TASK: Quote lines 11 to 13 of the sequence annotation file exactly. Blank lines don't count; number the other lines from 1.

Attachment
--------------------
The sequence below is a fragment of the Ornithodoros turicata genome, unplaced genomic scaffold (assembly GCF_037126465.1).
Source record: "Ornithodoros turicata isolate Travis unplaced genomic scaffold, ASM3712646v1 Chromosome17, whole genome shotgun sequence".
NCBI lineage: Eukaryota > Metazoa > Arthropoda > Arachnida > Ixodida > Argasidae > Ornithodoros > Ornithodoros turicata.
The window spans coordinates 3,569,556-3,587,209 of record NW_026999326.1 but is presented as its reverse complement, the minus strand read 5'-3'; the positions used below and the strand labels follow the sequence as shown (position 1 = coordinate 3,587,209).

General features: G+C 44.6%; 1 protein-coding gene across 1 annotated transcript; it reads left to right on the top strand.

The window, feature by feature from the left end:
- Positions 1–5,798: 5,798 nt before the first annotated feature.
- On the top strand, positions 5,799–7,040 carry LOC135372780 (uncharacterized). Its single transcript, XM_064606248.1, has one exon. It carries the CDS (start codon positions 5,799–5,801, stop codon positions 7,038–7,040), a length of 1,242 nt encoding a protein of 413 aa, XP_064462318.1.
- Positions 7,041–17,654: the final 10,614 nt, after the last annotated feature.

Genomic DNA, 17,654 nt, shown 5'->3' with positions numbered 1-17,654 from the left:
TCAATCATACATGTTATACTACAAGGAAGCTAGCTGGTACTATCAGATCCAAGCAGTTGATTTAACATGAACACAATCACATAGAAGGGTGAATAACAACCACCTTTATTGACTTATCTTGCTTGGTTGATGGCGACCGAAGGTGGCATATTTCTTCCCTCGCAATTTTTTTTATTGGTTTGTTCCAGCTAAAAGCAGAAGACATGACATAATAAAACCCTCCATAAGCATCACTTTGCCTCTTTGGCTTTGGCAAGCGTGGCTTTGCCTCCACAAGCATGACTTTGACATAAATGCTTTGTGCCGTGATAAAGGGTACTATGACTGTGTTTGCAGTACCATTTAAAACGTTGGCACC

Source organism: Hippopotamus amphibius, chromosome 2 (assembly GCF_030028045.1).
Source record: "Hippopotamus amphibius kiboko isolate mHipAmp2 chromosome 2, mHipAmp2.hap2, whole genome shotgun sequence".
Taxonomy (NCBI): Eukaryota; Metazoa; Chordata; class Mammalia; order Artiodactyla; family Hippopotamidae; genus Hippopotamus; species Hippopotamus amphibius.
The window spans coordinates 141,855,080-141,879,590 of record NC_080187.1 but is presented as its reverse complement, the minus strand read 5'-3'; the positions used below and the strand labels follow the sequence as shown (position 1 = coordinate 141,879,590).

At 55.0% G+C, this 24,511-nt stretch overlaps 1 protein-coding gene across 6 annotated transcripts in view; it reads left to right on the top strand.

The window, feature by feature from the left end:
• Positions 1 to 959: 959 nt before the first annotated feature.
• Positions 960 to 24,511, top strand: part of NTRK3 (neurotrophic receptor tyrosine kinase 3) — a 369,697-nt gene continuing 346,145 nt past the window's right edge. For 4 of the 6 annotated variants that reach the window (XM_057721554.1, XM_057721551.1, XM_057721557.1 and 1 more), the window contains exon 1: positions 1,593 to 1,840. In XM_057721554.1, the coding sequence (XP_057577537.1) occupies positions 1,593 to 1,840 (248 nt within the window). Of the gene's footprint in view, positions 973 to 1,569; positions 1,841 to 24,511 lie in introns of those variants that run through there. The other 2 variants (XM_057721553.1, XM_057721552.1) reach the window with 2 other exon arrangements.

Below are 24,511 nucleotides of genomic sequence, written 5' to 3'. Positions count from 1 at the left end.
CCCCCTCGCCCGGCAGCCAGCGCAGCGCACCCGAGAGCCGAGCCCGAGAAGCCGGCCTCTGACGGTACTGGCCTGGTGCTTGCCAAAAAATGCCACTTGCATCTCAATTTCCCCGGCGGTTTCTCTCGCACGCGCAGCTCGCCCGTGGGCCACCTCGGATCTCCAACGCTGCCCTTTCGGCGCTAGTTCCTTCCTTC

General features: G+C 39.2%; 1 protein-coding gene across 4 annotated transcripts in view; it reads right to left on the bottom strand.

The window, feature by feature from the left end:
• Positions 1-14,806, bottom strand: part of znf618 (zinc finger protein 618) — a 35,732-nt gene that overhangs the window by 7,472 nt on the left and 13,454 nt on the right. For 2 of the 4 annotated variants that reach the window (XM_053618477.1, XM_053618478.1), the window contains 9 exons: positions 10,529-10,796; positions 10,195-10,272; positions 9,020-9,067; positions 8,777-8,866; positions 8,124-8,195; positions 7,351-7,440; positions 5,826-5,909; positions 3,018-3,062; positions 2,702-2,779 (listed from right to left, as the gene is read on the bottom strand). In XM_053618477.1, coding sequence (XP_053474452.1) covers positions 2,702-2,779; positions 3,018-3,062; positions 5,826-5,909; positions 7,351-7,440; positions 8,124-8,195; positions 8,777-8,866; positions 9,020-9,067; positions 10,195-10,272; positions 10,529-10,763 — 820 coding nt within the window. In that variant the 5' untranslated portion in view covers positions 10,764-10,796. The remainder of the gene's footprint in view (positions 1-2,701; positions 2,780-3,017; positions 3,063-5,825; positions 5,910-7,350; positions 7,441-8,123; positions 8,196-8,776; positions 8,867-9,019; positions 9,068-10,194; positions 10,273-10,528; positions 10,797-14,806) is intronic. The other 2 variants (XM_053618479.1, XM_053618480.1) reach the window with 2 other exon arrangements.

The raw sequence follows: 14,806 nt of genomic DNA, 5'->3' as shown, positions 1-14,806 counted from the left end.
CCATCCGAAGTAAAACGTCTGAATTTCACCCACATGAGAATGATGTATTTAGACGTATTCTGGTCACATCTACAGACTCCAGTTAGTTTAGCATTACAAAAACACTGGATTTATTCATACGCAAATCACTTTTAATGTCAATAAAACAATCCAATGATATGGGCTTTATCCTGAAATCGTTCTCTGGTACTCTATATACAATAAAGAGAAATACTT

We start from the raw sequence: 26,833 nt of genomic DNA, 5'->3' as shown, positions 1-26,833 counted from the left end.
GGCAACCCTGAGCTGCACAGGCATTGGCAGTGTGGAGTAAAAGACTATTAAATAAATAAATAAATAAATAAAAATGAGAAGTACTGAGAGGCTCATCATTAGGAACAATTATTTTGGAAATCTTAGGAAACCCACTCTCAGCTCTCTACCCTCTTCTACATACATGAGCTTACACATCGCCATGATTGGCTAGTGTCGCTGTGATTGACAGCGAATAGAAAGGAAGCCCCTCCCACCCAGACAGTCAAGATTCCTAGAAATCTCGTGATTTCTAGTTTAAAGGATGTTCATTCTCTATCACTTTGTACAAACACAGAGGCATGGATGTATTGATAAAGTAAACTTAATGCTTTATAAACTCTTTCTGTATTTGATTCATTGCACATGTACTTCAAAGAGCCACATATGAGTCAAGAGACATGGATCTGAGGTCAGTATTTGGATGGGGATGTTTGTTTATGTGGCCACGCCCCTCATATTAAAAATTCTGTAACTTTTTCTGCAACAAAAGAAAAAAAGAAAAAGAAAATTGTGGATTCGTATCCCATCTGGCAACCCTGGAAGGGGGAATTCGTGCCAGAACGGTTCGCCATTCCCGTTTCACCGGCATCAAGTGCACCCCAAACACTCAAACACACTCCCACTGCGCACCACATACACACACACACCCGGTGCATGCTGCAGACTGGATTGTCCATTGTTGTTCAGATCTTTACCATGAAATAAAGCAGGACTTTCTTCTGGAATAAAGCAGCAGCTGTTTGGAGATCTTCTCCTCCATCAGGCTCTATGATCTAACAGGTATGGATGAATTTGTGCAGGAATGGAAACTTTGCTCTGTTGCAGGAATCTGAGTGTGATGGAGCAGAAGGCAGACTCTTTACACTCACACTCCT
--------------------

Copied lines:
TCAATCATACATGTTATACTACAAGGAAGCTAGCTGGTACTATCAGATCCAAGCAGTTGATTTAACATGAACACAATCACATAGAAGGGTGAATAACAACCACCTTTATTGACTTATCTTGCTTGGTTGATGGCGACCGAAGGTGGCATATTTCTTCCCTCGCAATTTTTTTTATTGGTTTGTTCCAGCTAAAAGCAGAAGACATGACATAATAAAACCCTCCATAAGCATCACTTTGCCTCTTTGGCTTTGGCAAGCGTGGCTTTGCCTCCACAAGCATGACTTTGACATAAATGCTTTGTGCCGTGATAAAGGGTACTATGACTGTGTTTGCAGTACCATTTAAAACGTTGGCACC

Source organism: Hippopotamus amphibius, chromosome 2 (assembly GCF_030028045.1).
Source record: "Hippopotamus amphibius kiboko isolate mHipAmp2 chromosome 2, mHipAmp2.hap2, whole genome shotgun sequence".